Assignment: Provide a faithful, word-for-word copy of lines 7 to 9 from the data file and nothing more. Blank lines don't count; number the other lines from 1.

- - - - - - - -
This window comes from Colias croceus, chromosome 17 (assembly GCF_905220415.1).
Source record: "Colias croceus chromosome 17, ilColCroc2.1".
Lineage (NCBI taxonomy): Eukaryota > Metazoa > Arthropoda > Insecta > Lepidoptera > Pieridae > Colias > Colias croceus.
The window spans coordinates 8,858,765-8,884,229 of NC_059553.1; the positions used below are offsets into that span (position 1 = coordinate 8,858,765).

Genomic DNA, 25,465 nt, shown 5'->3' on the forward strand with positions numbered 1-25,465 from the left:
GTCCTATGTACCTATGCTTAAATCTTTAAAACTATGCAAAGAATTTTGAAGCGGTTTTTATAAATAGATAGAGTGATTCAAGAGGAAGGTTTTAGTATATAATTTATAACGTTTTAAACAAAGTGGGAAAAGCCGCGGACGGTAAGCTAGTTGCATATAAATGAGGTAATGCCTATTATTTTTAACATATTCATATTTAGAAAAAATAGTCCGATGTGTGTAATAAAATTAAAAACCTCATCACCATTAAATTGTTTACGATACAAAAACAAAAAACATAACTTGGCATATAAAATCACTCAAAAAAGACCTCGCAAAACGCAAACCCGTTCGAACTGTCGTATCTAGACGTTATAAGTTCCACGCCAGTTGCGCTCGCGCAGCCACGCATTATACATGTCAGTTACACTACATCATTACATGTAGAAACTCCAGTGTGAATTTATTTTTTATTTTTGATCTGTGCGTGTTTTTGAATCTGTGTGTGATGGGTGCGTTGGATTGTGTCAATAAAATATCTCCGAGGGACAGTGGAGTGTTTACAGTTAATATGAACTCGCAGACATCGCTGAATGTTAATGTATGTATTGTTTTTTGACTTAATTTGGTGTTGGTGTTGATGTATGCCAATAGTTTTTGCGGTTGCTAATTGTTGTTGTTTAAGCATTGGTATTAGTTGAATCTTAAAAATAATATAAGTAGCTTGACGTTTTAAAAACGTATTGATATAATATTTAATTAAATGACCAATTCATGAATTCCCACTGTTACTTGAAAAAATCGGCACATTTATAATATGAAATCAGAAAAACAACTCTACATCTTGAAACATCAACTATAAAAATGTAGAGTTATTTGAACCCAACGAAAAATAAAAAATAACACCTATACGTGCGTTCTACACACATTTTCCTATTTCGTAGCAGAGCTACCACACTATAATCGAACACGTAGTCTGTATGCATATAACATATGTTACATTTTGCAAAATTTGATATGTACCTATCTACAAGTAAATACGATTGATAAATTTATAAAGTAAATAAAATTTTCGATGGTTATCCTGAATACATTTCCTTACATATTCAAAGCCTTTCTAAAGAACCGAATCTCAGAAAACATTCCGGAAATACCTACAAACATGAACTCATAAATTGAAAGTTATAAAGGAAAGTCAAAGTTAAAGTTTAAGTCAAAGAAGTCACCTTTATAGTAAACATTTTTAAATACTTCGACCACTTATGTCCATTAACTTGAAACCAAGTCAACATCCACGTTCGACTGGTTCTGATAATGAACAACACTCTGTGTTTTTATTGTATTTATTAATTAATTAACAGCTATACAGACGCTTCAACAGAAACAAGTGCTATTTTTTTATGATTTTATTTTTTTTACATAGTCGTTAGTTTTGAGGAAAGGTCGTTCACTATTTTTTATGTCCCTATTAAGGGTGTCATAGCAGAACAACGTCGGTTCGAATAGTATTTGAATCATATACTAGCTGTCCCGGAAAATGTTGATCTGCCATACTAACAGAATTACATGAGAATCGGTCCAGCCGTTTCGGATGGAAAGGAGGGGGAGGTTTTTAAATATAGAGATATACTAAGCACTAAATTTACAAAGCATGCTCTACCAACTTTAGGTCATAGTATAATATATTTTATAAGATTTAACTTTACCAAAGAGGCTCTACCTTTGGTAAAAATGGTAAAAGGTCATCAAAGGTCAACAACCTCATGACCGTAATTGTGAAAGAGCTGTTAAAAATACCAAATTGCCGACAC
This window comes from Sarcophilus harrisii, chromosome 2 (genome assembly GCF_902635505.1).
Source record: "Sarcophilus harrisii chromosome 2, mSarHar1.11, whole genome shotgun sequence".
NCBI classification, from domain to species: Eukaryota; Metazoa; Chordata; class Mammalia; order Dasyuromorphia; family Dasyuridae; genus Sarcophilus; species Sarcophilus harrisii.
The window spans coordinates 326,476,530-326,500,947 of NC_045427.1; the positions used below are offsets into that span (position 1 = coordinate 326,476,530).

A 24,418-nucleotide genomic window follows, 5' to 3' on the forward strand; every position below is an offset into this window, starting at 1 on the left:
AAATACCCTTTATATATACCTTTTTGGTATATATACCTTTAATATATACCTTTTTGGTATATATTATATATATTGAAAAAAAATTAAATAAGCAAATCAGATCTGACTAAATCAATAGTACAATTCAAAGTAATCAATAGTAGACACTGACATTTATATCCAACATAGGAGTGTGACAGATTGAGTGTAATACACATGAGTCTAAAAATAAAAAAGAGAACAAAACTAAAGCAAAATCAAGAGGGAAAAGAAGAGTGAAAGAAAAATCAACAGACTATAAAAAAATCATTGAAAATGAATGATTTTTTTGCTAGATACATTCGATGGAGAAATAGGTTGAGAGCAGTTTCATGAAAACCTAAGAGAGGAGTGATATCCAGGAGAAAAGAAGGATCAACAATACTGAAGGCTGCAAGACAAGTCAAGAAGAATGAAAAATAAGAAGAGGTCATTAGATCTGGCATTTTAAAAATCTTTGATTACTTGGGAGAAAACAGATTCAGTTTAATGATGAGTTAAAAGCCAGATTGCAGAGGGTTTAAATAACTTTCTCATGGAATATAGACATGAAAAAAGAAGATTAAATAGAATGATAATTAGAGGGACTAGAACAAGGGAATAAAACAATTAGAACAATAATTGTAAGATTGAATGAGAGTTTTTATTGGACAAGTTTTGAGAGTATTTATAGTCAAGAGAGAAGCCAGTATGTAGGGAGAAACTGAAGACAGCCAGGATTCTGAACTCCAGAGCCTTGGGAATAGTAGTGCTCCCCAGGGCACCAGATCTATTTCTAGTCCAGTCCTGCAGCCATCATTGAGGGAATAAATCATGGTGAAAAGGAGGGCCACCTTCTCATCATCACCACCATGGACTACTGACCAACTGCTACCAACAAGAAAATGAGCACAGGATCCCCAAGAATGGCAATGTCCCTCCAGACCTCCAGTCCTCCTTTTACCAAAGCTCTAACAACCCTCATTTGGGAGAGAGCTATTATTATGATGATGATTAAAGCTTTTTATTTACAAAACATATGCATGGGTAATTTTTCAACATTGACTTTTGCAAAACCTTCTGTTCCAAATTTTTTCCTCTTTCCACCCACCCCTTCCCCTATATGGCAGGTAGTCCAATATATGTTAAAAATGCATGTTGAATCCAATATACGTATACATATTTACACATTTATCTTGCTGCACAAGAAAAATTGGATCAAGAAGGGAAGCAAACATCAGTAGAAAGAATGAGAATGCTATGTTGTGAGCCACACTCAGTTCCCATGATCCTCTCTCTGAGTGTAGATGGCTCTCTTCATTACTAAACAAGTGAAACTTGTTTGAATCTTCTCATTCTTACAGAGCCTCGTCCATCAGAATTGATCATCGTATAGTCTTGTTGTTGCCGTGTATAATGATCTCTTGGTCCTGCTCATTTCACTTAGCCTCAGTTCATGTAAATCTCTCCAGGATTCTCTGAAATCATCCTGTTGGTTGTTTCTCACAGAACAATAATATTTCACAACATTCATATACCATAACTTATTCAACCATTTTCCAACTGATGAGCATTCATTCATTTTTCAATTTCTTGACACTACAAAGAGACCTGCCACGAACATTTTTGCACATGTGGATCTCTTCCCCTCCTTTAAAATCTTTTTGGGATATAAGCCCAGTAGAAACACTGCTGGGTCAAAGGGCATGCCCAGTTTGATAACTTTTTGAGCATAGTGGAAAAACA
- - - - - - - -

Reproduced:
This window comes from Sarcophilus harrisii, chromosome 2 (genome assembly GCF_902635505.1).
Source record: "Sarcophilus harrisii chromosome 2, mSarHar1.11, whole genome shotgun sequence".
NCBI classification, from domain to species: Eukaryota; Metazoa; Chordata; class Mammalia; order Dasyuromorphia; family Dasyuridae; genus Sarcophilus; species Sarcophilus harrisii.